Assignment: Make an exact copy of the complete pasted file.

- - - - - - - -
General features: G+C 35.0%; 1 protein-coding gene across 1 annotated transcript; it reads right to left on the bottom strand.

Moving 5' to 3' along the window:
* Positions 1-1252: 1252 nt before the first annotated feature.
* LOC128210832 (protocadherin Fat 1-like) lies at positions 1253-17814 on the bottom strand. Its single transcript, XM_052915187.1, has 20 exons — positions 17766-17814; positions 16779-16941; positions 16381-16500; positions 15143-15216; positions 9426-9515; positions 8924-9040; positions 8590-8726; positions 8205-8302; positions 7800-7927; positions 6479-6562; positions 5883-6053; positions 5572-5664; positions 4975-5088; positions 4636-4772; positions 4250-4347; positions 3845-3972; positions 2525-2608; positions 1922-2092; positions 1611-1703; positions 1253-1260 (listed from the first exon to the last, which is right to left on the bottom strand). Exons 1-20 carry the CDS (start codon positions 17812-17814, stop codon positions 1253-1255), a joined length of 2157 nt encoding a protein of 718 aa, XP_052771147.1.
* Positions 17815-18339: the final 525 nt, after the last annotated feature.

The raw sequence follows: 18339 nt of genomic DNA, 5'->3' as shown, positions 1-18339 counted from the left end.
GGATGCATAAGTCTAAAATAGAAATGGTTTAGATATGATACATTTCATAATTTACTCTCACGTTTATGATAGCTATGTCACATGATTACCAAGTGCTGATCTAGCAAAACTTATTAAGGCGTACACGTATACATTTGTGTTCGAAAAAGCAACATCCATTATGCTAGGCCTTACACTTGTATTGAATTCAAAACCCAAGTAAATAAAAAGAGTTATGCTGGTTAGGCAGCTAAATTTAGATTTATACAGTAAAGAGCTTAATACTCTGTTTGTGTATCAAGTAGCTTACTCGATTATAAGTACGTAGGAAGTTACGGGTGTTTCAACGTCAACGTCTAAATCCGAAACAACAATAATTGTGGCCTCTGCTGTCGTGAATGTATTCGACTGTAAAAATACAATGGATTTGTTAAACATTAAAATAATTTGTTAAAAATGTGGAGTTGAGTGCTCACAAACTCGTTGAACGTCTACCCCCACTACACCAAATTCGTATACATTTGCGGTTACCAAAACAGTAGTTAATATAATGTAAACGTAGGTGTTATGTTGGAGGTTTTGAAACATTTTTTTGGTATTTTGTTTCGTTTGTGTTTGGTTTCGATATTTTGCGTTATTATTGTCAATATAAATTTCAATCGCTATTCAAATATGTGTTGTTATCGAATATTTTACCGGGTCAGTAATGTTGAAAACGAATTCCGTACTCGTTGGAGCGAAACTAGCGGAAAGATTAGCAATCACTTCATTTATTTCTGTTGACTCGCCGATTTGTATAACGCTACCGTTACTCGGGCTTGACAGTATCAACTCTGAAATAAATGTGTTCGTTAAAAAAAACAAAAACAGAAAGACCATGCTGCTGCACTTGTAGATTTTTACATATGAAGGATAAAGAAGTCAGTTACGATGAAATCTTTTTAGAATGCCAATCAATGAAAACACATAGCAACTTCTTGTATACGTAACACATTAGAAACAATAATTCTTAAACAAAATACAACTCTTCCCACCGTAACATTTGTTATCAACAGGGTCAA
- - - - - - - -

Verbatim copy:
General features: G+C 35.0%; 1 protein-coding gene across 1 annotated transcript; it reads right to left on the bottom strand.

Moving 5' to 3' along the window:
* Positions 1-1252: 1252 nt before the first annotated feature.
* LOC128210832 (protocadherin Fat 1-like) lies at positions 1253-17814 on the bottom strand. Its single transcript, XM_052915187.1, has 20 exons — positions 17766-17814; positions 16779-16941; positions 16381-16500; positions 15143-15216; positions 9426-9515; positions 8924-9040; positions 8590-8726; positions 8205-8302; positions 7800-7927; positions 6479-6562; positions 5883-6053; positions 5572-5664; positions 4975-5088; positions 4636-4772; positions 4250-4347; positions 3845-3972; positions 2525-2608; positions 1922-2092; positions 1611-1703; positions 1253-1260 (listed from the first exon to the last, which is right to left on the bottom strand). Exons 1-20 carry the CDS (start codon positions 17812-17814, stop codon positions 1253-1255), a joined length of 2157 nt encoding a protein of 718 aa, XP_052771147.1.
* Positions 17815-18339: the final 525 nt, after the last annotated feature.

The raw sequence follows: 18339 nt of genomic DNA, 5'->3' as shown, positions 1-18339 counted from the left end.
GGATGCATAAGTCTAAAATAGAAATGGTTTAGATATGATACATTTCATAATTTACTCTCACGTTTATGATAGCTATGTCACATGATTACCAAGTGCTGATCTAGCAAAACTTATTAAGGCGTACACGTATACATTTGTGTTCGAAAAAGCAACATCCATTATGCTAGGCCTTACACTTGTATTGAATTCAAAACCCAAGTAAATAAAAAGAGTTATGCTGGTTAGGCAGCTAAATTTAGATTTATACAGTAAAGAGCTTAATACTCTGTTTGTGTATCAAGTAGCTTACTCGATTATAAGTACGTAGGAAGTTACGGGTGTTTCAACGTCAACGTCTAAATCCGAAACAACAATAATTGTGGCCTCTGCTGTCGTGAATGTATTCGACTGTAAAAATACAATGGATTTGTTAAACATTAAAATAATTTGTTAAAAATGTGGAGTTGAGTGCTCACAAACTCGTTGAACGTCTACCCCCACTACACCAAATTCGTATACATTTGCGGTTACCAAAACAGTAGTTAATATAATGTAAACGTAGGTGTTATGTTGGAGGTTTTGAAACATTTTTTTGGTATTTTGTTTCGTTTGTGTTTGGTTTCGATATTTTGCGTTATTATTGTCAATATAAATTTCAATCGCTATTCAAATATGTGTTGTTATCGAATATTTTACCGGGTCAGTAATGTTGAAAACGAATTCCGTACTCGTTGGAGCGAAACTAGCGGAAAGATTAGCAATCACTTCATTTATTTCTGTTGACTCGCCGATTTGTATAACGCTACCGTTACTCGGGCTTGACAGTATCAACTCTGAAATAAATGTGTTCGTTAAAAAAAACAAAAACAGAAAGACCATGCTGCTGCACTTGTAGATTTTTACATATGAAGGATAAAGAAGTCAGTTACGATGAAATCTTTTTAGAATGCCAATCAATGAAAACACATAGCAACTTCTTGTATACGTAACACATTAGAAACAATAATTCTTAAACAAAATACAACTCTTCCCACCGTAACATTTGTTATCAACAGGGTCAA